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Gynaecology and Women’s Health
Efforts to tackle the stigma attached to HIV in Kenya need to be put in place, an academic has insisted.
According to associate professor Janet Turan of the University of Alabama at Birmingham, pregnant women in the African country are "deeply afraid of the HIV label".
Poor maternal and newborn health outcomes in Africa have been flagged up as a "serious concern" by an official.
Dr Magome Masike, member of the executive council at North West Health, said too many mothers, new babies and children aged under five months are dying.
The stigma of discussing reproductive health in Kenya needs to be eradicated in order to tackle the problem of HIV and Aids in the country.
Family planning services are becoming more commonplace in Uganda, a study has shown.
The 2012 Countdown to 2015 Report found the proportion of women who wanted help with family planning who had their demands met rose to reach 32 per cent, compared with the figures of 24 per cent recorded in Uganda's Demographic Health Survey of 2006.
Efforts to safeguard women's health during childbirth in India appear to be yielding positive results.
According to Ghulam Nabi Azad, the Indian health and family welfare minister, the maternal mortality rate in the country stood at 200 per 100,000 live births during 2010, ZeeNews.com reports.
Healthcare practitioners in Nigeria's Enugu state are being trained in emergency obstetric care skills.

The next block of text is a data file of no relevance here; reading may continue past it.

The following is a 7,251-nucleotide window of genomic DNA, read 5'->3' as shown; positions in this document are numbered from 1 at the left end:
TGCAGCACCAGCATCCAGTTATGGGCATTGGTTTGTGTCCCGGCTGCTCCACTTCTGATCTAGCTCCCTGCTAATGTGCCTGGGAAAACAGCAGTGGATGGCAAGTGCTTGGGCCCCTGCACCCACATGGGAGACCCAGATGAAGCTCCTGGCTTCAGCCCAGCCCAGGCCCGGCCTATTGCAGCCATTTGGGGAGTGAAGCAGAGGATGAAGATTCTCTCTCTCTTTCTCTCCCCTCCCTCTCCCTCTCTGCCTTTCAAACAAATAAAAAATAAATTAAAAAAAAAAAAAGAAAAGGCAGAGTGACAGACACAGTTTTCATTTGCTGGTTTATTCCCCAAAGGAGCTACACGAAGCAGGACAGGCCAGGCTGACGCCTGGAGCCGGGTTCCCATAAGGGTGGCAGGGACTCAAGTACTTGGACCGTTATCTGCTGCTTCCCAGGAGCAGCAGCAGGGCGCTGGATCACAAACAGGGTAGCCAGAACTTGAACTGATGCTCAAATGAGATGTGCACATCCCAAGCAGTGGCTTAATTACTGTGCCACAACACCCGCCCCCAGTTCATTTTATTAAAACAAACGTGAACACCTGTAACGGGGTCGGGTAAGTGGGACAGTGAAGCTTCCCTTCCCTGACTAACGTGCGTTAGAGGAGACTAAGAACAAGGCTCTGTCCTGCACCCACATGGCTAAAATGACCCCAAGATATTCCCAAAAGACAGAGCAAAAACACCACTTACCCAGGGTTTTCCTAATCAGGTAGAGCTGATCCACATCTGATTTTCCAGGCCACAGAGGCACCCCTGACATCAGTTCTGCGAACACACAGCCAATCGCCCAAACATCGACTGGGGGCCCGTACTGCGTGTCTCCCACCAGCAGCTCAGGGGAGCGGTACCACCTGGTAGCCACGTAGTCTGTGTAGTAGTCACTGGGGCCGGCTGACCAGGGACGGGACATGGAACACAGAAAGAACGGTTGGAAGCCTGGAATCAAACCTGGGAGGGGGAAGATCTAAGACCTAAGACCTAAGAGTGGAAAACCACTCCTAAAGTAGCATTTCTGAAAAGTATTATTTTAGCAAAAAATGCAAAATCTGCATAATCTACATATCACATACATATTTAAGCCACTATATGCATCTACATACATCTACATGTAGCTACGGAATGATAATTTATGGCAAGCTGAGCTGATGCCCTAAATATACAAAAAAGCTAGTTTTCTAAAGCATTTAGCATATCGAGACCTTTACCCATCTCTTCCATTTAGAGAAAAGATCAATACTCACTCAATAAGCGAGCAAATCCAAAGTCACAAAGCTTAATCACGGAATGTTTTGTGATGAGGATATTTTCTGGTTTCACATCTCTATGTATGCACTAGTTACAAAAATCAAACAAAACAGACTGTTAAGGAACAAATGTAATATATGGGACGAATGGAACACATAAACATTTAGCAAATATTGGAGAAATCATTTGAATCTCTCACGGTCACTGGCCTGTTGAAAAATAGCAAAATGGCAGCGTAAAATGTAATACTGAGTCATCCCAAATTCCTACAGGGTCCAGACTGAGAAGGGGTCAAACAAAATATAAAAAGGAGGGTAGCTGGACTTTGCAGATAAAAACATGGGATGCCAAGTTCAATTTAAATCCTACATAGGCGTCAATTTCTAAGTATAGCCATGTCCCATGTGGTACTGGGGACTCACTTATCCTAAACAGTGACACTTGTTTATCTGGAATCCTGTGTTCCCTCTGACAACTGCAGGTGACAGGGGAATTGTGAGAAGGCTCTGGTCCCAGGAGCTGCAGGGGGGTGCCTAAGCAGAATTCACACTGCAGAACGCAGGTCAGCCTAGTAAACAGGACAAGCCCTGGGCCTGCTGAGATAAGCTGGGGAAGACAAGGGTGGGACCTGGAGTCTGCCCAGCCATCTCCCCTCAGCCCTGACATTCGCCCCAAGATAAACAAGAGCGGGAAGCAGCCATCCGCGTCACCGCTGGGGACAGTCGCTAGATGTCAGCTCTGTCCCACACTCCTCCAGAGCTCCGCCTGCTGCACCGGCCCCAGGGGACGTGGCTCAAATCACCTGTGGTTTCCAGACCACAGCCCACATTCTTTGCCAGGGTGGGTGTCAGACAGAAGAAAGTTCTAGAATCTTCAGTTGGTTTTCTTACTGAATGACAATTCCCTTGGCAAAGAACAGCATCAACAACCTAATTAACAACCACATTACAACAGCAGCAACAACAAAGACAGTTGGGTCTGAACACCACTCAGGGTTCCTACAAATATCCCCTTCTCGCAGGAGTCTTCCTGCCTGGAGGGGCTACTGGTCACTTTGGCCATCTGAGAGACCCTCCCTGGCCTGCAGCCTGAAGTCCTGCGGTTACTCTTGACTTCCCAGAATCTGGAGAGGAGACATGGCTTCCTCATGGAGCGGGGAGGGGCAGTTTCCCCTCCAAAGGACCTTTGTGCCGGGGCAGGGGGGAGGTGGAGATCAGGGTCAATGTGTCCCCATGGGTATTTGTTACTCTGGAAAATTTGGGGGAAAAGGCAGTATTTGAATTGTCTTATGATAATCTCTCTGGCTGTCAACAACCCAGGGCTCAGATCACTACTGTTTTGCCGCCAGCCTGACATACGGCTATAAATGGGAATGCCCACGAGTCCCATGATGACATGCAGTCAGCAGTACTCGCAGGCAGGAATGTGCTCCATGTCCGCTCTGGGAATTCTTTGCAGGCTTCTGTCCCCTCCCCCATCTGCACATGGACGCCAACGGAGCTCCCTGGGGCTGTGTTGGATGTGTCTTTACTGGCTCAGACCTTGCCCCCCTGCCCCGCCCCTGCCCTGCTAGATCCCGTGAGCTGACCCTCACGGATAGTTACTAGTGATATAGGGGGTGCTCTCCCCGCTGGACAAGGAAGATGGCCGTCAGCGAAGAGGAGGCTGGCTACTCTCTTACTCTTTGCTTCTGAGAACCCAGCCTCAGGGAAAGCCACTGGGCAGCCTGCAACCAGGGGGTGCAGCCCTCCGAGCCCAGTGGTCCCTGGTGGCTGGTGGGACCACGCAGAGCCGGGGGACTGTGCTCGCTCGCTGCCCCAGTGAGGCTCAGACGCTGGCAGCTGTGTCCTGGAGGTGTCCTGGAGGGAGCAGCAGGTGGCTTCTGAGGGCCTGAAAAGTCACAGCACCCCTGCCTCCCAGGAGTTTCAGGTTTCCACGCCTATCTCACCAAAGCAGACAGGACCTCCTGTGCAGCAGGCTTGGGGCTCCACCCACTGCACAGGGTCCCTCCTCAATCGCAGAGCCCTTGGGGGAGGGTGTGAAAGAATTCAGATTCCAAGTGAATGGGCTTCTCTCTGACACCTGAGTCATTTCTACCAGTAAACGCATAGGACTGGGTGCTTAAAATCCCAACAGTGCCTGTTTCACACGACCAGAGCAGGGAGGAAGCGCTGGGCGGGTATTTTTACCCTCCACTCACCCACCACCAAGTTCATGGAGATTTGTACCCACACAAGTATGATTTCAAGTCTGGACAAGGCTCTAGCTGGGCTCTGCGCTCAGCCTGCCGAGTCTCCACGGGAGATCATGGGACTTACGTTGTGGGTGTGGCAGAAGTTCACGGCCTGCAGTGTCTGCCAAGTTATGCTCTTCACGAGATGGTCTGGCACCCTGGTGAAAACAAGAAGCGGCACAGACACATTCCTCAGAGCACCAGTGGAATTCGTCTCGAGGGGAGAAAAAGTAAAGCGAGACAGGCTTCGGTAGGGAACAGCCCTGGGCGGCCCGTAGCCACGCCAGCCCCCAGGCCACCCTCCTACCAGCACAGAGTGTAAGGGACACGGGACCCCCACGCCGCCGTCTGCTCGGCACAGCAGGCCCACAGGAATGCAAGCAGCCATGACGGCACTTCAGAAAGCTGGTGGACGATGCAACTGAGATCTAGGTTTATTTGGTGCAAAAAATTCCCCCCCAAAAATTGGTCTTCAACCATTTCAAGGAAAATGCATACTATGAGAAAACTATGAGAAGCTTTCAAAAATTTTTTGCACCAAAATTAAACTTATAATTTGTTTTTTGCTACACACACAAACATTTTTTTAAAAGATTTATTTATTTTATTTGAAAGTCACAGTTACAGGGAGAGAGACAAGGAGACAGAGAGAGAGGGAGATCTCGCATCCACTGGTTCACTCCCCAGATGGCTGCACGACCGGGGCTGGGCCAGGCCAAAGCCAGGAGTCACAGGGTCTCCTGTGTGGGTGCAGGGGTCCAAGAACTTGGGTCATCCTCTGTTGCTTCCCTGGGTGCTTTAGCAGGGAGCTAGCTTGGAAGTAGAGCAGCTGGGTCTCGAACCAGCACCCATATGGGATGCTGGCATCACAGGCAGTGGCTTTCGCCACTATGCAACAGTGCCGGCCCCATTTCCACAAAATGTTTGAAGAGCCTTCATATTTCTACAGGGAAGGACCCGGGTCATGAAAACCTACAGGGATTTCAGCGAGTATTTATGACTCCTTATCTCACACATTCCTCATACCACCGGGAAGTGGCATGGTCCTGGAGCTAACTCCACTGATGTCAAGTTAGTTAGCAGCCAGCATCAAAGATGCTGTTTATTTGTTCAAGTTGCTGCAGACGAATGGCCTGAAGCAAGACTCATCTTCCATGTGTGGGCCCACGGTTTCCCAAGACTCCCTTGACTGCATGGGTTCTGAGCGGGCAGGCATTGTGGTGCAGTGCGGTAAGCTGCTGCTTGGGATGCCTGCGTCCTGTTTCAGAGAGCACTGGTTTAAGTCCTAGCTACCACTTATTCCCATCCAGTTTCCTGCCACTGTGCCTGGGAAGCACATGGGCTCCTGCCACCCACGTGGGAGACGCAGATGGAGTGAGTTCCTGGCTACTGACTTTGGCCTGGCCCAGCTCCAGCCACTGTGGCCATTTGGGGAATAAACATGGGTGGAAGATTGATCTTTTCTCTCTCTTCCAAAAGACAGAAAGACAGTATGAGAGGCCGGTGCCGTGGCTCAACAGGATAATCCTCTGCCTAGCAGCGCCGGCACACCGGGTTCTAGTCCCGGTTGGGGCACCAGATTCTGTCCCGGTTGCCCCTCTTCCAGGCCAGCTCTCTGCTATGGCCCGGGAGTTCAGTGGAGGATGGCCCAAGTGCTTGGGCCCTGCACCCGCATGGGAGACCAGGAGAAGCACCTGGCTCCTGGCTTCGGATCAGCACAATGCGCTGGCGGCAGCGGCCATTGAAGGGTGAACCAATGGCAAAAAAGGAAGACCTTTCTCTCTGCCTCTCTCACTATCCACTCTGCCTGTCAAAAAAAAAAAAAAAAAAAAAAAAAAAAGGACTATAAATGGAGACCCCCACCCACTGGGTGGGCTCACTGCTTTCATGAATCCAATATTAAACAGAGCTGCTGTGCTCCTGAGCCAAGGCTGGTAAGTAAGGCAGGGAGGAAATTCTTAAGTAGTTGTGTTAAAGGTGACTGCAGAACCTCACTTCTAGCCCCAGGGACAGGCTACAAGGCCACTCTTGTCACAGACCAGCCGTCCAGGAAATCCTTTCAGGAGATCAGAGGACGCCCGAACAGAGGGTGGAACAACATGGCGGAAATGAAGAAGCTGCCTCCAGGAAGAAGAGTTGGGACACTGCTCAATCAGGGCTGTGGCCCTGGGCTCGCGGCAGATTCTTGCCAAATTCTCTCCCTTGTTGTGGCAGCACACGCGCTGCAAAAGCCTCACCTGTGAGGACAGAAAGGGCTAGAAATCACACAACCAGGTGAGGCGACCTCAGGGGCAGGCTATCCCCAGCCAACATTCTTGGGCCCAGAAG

According to Dr Damaris Onwuka of the National Primary Health Care Development Agency (NPHCDA), this could help to reduce the number of women in the region dying while giving birth.
The Health Service Commission in Lagos State, Nigeria has insisted it is taking steps to save the lives of women during childbirth.
According to Victoria Oloruntegbe, acting director of nursing services at the organisation, world-class maternal and newborn health centres have been set up in the region, the Nation reports.
Women in India who are expecting a baby have been told they need to stay physically active.
According to Dr Ritambhra Bhalla, a gynaecology specialist in Chandigarh, many females in the area are not engaging in any form of physical activity, the Times of India reports.
More needs to be done to tackle maternal mortality in Liberia, a United Nations official has stated.
According to Dr Babatunde Osotimehim, executive director of the UN Population Fund (UNFPA), efforts to reduce the problem have delivered some good results in recent years.
Authorities in Indonesia have been urged to place more emphasis on offering neonatal check-ups to women.
According to Laurinda Luffman of SOS Children, the country is aiming to cut the number of child deaths by about 66 per cent on 1990's figure.
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